Comment Re:About damn time. (Score 1) 302

Libertarian here as well. I will never be able to look at a government regulation against a product and translate that into the free market and competition at work. Government and free markets (and hence true unfettered competition) are usually exclusive of one another. I would say they are mutually exclusive except there is the rare case that a harmful monopoly needs a check and balance, but I don't see that as the case here.

Comment Most of us are afraid to admit it aloud but... (Score 2) 124

Many IT professionals including myself feel that IPv6 is a joke and is unnecessary in most practical scenarios. Arguments I tend to throw out on face value are "why not IPv6?" and "we're running out of IPv4 addresses". Keep NAT'ing IPv4 until the cows come home - no one except tech geeks will really care if we do.

Submission + - USDA services moving to the Microsoft cloud. (pcmag.com)

JoltinJoe77 writes: Not to be outdone by Google, who recently announced an e-mail deal with the GSA, Microsoft is pressing forward with a migration of its own. "The U.S. Department of Agriculture is ready to go live with Microsoft's cloud services. In the next four weeks, the agency will move 120,000 users to Microsoft Online services, including e-mail, Web conferencing, document collaboration, and instant messaging."

Comment One more for the cage (Score 1) 182

All this speculation about iThis and iThat is premature - this could be nothing more than a new foray into the new market known as cloud computing. Big bets suggest there is money to be made, though I'm not sure anyone has figured out the market enough yet to know how to make it. The very young cloud computing space is already crowded with the likes of Amazon, Intuit, Google, Salesforce, Microsoft, and the list goes on. So it looks like here comes one more in Apple for the giant cage match. Like a lot of new areas of competition it will be interesting to see who buys which operation, which ones fail, and who is left standing at the end.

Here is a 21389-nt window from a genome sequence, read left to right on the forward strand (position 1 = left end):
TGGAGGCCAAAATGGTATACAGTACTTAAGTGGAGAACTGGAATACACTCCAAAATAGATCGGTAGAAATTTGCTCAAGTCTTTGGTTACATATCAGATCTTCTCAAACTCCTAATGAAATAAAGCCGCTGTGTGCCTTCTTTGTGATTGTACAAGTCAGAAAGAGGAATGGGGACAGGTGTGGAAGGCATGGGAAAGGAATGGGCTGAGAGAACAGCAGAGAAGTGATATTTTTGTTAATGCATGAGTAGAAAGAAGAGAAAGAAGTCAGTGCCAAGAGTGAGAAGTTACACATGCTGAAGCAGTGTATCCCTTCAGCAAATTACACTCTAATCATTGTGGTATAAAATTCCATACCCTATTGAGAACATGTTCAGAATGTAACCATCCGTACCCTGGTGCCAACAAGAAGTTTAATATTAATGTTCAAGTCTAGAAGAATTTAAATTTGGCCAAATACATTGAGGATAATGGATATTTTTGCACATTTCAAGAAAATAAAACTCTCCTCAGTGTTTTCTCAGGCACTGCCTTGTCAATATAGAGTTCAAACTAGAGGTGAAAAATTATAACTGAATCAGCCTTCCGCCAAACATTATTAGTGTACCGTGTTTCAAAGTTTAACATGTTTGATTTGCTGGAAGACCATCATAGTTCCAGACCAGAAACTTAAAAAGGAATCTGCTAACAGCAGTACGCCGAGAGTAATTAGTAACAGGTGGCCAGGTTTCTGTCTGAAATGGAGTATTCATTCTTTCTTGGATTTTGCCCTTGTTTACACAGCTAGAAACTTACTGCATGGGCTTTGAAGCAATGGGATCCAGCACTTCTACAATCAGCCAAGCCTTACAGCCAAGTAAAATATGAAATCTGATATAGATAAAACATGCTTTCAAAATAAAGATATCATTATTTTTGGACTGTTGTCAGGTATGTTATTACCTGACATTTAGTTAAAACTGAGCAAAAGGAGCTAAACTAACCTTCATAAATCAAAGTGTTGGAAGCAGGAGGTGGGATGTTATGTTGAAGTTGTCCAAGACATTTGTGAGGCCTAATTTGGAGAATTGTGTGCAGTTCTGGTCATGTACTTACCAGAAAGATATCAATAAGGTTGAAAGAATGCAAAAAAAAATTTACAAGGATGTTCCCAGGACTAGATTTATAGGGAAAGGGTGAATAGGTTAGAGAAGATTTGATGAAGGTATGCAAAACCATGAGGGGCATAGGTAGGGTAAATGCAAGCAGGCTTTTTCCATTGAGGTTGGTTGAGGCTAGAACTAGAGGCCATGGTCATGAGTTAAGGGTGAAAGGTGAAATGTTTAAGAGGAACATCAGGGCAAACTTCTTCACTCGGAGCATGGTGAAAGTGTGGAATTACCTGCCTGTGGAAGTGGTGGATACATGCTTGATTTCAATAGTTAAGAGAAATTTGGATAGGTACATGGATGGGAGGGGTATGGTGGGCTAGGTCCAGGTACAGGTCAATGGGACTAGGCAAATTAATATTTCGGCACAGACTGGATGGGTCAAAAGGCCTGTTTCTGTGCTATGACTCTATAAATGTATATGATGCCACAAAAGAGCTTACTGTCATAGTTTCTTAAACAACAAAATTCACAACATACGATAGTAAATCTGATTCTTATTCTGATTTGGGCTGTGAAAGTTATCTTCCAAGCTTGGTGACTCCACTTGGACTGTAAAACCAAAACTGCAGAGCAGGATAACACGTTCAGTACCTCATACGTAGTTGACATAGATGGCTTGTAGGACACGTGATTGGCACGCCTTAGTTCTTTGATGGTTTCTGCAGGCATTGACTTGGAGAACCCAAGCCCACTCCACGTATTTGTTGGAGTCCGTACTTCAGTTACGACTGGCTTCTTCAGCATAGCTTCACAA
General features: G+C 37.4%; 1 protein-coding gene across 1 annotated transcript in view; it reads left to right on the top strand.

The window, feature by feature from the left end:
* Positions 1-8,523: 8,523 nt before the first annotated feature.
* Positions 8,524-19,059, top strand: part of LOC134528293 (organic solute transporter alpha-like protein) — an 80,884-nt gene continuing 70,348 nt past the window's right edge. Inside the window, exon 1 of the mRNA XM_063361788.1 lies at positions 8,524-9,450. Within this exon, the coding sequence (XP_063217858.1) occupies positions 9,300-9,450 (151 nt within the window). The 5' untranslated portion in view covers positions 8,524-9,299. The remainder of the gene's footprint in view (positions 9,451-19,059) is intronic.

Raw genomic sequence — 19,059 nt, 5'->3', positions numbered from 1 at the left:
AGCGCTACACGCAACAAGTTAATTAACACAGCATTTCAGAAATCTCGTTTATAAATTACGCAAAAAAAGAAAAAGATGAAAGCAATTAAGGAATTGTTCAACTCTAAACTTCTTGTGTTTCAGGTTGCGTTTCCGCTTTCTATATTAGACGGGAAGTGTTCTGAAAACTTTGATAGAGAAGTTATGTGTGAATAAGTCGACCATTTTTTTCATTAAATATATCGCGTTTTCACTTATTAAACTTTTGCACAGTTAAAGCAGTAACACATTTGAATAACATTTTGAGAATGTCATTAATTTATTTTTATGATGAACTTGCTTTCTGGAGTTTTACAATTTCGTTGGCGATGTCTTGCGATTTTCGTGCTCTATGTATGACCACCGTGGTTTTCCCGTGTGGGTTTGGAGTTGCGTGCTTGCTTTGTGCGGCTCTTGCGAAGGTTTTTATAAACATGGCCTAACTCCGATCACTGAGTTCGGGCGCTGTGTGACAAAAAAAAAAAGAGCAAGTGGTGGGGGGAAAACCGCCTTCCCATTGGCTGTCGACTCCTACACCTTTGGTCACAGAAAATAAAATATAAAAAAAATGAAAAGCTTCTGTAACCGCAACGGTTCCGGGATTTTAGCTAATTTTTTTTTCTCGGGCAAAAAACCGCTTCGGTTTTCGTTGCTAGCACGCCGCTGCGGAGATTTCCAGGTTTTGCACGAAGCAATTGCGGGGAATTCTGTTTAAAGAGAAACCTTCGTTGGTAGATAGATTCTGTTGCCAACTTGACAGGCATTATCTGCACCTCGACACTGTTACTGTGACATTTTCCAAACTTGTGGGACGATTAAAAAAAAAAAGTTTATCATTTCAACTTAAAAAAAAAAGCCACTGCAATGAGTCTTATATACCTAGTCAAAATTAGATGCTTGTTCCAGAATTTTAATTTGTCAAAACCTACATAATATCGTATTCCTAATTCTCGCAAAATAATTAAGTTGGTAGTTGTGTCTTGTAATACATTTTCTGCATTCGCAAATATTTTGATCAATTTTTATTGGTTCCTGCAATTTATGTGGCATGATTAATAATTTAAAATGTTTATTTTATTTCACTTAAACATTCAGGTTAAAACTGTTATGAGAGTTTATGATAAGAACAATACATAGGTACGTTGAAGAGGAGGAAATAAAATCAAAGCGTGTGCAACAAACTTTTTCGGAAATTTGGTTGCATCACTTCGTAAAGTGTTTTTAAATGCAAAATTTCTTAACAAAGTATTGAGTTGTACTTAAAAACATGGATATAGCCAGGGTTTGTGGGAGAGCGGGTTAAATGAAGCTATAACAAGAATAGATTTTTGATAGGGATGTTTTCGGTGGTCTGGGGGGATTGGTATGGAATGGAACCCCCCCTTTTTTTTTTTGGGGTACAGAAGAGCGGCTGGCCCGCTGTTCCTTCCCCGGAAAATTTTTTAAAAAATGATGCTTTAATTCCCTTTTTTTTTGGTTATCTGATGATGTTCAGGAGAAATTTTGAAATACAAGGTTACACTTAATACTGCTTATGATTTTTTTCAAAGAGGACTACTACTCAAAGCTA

Comment Re:Daddy what's a cassette? (Score 1) 250

I have four young children and almost everything we listen to or watch is stored digitally and instantly available. When they grow up it will be hard for them to imagine having to put anything physical into a unit in order to watch it or listen to it. The main exception is the current generation of game consoles, but I anticipate the next generation of consoles making everything available via download (at least optionally). Heck, with DVR they already struggle to understand if what they want to watch isn't available right this second.

Comment Apple got it, then MS learned it the hard way (Score 2, Insightful) 386

Apple by controlling the OS and hardware out of the starting gate had it right. Microsoft learned it the hard way after years of unsupportable carrier-specific hacks of their Windows Mobile OS, culminating in a much more rigidly defined Windows Mobile 7. Phones that are difficult to upgrade and that cannot run software that runs on other similar phones hurts brand loyalty. If Google wants to retain loyal customers in the mobile market, they are going to have to consolidate these variants and force a single, portable, upgradable OS like Apple and Microsoft are doing.